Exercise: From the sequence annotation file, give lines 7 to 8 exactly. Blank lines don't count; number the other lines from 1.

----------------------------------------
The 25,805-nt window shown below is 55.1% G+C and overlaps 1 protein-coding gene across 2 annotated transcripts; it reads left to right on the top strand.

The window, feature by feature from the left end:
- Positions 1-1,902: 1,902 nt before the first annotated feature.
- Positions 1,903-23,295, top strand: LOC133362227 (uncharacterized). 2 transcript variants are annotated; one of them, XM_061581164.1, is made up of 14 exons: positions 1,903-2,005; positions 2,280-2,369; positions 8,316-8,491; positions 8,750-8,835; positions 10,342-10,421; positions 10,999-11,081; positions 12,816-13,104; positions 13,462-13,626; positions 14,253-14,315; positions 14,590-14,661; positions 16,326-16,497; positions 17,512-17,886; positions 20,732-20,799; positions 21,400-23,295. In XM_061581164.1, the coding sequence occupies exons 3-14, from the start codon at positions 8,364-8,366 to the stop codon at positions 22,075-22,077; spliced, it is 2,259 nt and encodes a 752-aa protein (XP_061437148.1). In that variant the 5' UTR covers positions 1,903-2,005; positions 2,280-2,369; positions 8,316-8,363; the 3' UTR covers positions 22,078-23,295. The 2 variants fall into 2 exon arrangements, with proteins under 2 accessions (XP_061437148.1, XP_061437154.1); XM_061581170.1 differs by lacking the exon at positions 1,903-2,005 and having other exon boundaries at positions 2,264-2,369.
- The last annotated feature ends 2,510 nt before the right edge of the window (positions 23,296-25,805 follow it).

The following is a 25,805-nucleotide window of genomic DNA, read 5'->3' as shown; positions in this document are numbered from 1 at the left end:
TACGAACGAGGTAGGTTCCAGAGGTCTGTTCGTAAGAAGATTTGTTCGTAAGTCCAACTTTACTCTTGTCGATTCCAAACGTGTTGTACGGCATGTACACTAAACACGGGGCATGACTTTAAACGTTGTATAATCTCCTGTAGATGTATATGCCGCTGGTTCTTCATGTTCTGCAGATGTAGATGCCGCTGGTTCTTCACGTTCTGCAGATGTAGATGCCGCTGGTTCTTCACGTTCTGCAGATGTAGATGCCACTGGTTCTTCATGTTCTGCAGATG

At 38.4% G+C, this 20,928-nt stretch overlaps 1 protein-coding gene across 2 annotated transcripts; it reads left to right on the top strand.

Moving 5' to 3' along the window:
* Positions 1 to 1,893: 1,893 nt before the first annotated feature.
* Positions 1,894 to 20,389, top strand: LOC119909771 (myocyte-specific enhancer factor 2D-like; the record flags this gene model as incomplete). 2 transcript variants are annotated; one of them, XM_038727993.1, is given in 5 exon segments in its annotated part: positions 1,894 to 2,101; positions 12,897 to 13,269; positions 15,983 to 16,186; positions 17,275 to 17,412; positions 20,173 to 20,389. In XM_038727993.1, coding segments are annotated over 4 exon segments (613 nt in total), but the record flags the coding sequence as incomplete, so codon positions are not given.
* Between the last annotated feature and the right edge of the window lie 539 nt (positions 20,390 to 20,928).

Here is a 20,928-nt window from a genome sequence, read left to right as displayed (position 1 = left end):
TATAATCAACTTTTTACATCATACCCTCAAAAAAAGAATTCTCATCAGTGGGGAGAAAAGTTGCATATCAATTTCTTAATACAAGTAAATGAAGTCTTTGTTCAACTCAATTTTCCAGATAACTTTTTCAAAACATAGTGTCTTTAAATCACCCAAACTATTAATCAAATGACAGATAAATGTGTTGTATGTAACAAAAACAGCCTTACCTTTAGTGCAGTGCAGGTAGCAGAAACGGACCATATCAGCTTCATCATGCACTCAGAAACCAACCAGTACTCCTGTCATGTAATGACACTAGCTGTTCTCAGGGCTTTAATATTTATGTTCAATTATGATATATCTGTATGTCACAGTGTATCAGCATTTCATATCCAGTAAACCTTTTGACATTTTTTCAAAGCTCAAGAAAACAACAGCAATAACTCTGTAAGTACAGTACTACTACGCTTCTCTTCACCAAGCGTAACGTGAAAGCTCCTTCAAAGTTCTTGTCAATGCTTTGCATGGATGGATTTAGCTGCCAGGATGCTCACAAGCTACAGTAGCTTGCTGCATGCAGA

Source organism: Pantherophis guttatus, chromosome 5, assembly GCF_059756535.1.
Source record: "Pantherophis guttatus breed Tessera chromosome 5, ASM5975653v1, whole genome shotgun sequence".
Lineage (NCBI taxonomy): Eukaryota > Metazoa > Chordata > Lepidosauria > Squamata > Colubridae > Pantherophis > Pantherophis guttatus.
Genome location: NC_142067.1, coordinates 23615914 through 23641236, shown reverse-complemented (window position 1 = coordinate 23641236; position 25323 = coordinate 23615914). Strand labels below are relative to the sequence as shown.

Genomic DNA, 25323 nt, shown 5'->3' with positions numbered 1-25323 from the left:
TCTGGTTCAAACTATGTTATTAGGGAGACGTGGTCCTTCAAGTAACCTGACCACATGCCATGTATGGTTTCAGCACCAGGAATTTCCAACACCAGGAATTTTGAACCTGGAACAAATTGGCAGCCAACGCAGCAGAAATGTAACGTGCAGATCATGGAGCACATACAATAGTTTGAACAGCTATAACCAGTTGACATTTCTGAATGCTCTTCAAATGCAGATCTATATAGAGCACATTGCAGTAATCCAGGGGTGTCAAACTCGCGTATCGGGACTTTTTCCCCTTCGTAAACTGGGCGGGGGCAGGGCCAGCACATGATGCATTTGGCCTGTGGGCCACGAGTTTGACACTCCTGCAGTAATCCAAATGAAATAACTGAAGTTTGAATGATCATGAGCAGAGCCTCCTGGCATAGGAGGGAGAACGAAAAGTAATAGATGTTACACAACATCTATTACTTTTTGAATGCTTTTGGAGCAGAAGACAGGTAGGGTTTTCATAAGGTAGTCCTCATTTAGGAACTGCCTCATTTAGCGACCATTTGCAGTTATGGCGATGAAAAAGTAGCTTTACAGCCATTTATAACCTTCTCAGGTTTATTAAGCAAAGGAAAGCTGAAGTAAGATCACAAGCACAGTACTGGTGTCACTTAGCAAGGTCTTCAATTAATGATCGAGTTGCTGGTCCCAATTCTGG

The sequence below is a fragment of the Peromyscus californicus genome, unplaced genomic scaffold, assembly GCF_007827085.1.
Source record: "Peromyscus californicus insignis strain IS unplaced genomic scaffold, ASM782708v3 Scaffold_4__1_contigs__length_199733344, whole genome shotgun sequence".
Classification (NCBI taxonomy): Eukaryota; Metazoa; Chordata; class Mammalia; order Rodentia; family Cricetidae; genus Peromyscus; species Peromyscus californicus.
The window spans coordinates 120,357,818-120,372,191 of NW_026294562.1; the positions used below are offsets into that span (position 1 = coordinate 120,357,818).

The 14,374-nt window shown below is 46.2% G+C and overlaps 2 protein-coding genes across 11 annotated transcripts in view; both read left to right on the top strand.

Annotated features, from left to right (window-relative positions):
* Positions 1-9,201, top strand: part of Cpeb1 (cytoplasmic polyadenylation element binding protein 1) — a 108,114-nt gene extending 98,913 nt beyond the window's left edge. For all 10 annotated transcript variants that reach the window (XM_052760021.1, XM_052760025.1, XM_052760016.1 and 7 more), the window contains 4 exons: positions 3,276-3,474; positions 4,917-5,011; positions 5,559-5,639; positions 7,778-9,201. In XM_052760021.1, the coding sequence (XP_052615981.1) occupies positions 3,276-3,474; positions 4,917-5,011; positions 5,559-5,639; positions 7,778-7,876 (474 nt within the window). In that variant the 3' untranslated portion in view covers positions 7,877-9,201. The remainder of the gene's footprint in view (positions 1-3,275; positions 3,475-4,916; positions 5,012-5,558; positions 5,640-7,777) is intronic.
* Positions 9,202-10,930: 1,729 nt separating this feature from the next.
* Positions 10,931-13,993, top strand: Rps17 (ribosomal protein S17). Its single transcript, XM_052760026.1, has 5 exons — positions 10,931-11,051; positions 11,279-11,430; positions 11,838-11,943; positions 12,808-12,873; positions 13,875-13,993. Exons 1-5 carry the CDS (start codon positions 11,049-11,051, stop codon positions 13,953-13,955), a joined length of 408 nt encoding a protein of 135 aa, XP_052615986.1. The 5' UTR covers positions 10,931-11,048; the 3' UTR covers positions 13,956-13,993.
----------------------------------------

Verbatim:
TACGAACGAGGTAGGTTCCAGAGGTCTGTTCGTAAGAAGATTTGTTCGTAAGTCCAACTTTACTCTTGTCGATTCCAAACGTGTTGTACGGCATGTACACTAAACACGGGGCATGACTTTAAACGTTGTATAATCTCCTGTAGATGTATATGCCGCTGGTTCTTCATGTTCTGCAGATGTAGATGCCGCTGGTTCTTCACGTTCTGCAGATGTAGATGCCGCTGGTTCTTCACGTTCTGCAGATGTAGATGCCACTGGTTCTTCATGTTCTGCAGATG

At 38.4% G+C, this 20,928-nt stretch overlaps 1 protein-coding gene across 2 annotated transcripts; it reads left to right on the top strand.